“That is the biggest pushback we get: that if you give people money, no strings attached, they’re going to stop working,” Castro Baker says. “We never thought that would happen because that’s absurd. Who can live on $500 a month anywhere, let alone California? But what we did see was that the $500 created a new kind of cognitive capacity where people could take risks in the economy that they couldn’t take before, because they had a cushion and their wellbeing was in a healthier space.”
While people have indeed argued over the years that government money is a disincentive to work, others have insisted that living in poverty is more of an impediment than it is a motivator—an idea that the SEED data would seem to support. Per the findings, the $500 monthly payments “removed material barriers to full-time employment and created capacity for goal setting and risk taking, once basic needs like food and utilities were covered.” In February 2019, 28 percent of the SEED recipients had full-time employment; one year later, that number jumped up to 40 percent. In contrast, the control group (Stockton residents who participated in the study but did not receive monthly payments) saw only a five percentage point increase in full-time employment over the same one-year period.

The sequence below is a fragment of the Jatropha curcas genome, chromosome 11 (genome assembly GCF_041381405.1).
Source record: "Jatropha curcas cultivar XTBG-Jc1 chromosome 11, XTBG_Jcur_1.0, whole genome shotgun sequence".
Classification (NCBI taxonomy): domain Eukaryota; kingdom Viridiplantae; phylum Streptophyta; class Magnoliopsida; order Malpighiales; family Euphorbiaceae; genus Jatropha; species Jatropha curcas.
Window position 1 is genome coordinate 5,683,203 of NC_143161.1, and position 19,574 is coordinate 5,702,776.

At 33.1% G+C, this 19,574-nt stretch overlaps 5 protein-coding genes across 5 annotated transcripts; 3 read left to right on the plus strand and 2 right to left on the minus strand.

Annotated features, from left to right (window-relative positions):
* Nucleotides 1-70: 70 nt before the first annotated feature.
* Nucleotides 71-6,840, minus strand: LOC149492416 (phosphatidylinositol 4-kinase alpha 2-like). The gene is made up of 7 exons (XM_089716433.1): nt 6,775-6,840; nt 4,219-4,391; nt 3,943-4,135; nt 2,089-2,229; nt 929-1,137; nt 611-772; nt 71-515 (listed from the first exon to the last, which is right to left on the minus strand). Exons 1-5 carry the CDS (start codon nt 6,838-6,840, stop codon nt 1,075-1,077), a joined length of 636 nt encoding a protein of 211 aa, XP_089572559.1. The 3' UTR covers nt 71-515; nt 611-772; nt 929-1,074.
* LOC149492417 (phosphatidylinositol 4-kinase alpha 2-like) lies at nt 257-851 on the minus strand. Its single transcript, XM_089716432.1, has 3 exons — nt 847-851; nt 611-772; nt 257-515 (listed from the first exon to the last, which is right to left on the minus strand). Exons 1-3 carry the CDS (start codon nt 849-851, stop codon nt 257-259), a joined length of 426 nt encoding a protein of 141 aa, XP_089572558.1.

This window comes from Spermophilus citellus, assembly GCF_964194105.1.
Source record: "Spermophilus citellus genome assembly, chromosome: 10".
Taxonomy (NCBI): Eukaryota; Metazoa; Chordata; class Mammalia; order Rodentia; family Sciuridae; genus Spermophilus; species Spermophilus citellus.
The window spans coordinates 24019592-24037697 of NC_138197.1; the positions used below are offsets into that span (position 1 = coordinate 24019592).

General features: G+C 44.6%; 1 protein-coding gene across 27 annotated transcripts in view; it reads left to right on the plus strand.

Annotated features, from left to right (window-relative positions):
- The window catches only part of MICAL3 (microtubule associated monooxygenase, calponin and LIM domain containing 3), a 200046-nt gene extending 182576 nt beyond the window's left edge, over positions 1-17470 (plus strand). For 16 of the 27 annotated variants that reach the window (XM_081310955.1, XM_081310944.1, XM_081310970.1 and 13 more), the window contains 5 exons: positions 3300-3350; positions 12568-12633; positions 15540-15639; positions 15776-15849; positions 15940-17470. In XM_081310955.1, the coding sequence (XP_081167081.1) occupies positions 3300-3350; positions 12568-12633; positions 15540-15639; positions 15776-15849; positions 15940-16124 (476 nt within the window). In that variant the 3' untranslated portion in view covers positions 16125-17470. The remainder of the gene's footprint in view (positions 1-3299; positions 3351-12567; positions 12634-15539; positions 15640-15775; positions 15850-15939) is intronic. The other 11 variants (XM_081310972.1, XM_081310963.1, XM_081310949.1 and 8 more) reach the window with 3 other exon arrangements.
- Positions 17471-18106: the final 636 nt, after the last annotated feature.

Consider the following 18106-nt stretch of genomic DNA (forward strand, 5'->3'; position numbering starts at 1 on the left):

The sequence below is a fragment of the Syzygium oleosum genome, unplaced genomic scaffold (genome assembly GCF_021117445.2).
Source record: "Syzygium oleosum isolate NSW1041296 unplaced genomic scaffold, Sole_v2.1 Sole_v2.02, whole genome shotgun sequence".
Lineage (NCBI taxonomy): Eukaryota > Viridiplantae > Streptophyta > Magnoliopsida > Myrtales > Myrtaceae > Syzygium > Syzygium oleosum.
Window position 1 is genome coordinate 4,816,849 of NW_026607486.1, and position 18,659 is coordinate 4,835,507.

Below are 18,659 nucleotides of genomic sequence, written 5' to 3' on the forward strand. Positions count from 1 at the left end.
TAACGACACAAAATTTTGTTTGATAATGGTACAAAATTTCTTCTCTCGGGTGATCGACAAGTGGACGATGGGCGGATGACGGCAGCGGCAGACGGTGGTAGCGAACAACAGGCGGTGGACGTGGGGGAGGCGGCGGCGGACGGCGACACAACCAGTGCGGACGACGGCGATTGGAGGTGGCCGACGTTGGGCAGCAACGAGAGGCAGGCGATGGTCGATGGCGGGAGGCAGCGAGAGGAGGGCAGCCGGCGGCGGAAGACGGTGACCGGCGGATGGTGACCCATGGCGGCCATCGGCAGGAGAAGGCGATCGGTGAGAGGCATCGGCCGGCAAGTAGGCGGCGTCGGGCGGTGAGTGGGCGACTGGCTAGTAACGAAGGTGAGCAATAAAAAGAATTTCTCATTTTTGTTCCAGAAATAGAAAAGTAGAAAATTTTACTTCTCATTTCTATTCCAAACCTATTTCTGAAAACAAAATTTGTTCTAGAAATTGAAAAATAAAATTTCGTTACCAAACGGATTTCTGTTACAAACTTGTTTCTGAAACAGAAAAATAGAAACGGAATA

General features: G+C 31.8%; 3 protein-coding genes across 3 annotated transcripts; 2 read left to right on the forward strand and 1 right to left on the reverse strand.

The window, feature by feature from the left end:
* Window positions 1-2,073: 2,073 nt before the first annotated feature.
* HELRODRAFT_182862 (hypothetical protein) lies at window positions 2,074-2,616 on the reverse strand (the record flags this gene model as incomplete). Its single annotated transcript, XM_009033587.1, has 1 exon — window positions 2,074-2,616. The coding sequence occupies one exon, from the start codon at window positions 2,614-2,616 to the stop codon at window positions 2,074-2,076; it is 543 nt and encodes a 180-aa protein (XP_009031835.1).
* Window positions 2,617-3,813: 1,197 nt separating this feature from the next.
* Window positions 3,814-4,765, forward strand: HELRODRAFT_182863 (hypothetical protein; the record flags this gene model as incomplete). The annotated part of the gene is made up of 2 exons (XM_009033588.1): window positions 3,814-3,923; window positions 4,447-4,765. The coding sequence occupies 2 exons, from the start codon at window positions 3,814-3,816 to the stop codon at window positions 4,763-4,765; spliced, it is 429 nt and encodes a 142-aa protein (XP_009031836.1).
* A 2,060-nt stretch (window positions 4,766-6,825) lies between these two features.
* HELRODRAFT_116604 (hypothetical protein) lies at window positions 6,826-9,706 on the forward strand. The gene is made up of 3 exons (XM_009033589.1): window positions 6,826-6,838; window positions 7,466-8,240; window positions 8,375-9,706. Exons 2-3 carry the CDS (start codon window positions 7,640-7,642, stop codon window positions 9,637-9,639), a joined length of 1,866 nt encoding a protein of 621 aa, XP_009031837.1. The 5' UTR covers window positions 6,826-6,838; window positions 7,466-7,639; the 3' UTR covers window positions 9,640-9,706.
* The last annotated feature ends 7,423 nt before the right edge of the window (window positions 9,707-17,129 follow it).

West likens it to a college graduate having enough economic security to afford to take an internship, which would put them in a better position to land their next job. “We always think about people as an ‘other,’ especially someone who receives a guaranteed income payment or maybe someone who’s very low income,” West says. “We look at them as somehow being undeserving and someone who will squander the money and quit working. But I think if we regard people in the same way we regard our families and ourselves, then you really change the narrative.”
“I was definitely excited that the critics could not find the narrative they wanted to find in the data,” adds Erin Coltrera SPP’14, who teaches at Penn with Castro Baker and served as SEED’s research and program officer on the ground in Stockton. For her an equally compelling data point involved the health and wellbeing responses from the participants, who filled out surveys throughout the program and reported greater decreases in anxiety and depression than the control group. “You’re not talking about taking a pill,” Coltrera says. “You’re not talking about some sort of medical intervention. You’re literally just talking about reducing the anxiety and stress of people’s lives so that they can feel better.”
The data also ran counter to a longstanding assumption among critics that people will spend any government money that’s not integrated into a specific social welfare program on drugs or other vices. In Stockton, people spent their SEED cash on basic needs, including food (nearly 37 percent), home goods and clothes (22 percent), utilities (11 percent) and auto costs (10 percent). Less than one percent was spent on alcohol or tobacco. “The thing about guaranteed income is that it pushes back at a lot of things that make people very uncomfortable,” Coltrera says. “It requires trusting people. And especially in this country, there’s not a lot of trust of folks who experience poverty.”